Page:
Paul Gauguin
Nude Boy

Nude Boy
Paul Gauguin (1848-1903)
Nude Boy
Circa 1888
Pastel, sanguine and charcoal on virgin paper
H. 60,2; W. 41,5 cm
© RMN-Grand Palais (Musée d'Orsay) / Jean-Gilles Berizzi

Jeune garçon nu [Nude Boy]


This drawing was a study for one of the two characters in the painting Young Breton Bathers (1888, Hamburg, Kunsthalle). Executed in the colours of the paintings by means of a subtle mix of sanguine and yellow pastel, it is striking for its monumentality and the originality of its composition.
Both the subject and the experimental modelling are reminiscent of Degas for whom Gauguin had a deep admiration. Although not having had any academic training, Gauguin here finds, perhaps accidentally, a process dear to the Ecole des Beaux-Arts, consisting of repeating a detail of the figure in a corner of the sheet, in this case the foot. We can also see the traces of the sheet having been squared up, proof of the application with which the artist composed this study.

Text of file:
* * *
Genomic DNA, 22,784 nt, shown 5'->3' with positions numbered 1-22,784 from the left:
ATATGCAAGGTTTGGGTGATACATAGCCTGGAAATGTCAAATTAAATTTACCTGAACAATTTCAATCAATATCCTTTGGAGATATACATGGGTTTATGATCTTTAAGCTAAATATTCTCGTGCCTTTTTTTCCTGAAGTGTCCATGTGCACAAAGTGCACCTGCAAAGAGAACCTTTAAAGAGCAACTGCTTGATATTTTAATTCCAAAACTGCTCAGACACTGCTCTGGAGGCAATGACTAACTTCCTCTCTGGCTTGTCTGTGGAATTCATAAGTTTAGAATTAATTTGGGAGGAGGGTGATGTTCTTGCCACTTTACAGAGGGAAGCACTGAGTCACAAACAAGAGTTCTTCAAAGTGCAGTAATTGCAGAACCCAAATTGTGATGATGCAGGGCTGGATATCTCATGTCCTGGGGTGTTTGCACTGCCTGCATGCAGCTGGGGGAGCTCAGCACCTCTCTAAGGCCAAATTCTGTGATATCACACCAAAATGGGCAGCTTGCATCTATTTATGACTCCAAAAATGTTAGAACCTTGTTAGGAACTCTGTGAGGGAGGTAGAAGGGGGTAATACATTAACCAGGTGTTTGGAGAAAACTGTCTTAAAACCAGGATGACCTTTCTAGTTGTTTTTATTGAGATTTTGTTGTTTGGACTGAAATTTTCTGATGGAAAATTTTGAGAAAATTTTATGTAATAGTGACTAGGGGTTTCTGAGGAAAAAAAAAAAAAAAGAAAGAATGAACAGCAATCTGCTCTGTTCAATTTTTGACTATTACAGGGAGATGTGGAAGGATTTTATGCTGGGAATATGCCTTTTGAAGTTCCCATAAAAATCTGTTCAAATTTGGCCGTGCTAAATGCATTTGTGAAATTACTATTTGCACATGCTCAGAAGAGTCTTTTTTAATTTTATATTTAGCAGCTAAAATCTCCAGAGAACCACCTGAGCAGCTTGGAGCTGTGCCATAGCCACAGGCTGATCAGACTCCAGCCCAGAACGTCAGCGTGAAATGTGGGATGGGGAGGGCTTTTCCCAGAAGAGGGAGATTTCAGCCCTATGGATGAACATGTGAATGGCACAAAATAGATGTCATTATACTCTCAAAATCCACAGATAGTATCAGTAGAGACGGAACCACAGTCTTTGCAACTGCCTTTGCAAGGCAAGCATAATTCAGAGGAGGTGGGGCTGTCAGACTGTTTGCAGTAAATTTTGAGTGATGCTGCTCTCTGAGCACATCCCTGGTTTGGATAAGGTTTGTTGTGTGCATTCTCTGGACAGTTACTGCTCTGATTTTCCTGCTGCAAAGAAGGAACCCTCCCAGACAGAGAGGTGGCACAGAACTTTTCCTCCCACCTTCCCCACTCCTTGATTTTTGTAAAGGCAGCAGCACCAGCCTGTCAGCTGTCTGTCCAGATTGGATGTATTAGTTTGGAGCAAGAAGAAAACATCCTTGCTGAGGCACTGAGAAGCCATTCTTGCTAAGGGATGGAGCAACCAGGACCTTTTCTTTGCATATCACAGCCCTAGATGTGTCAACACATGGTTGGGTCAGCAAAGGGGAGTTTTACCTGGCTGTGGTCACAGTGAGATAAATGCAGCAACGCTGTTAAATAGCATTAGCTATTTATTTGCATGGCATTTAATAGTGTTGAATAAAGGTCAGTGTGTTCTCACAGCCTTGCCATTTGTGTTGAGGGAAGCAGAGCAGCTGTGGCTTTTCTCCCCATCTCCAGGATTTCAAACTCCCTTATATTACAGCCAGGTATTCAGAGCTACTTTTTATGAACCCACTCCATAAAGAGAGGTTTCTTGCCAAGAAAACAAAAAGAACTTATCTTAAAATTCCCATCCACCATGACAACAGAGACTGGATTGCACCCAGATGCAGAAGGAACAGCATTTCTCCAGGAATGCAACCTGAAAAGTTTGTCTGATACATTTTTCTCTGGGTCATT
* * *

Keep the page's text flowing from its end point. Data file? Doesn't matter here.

The fact that some of the contours in sanguine, particularly the upper part of the single foot, seem to have been re-worked in charcoal, has sometimes led art historians towards the idea of two dates. An initial rough sketch was probably done during the artist's first stay at Pont-Aven during the summer of 1886, and then Gauguin probably later went over the outlines of his drawing in preparation for the painting in 1888 using a more synthetist style. This theory remains hypothetical. In fact, stylistically, there is nothing to suggest that this bather was not drawn in 1888 directly in preparation for the painting, and very probably from life.




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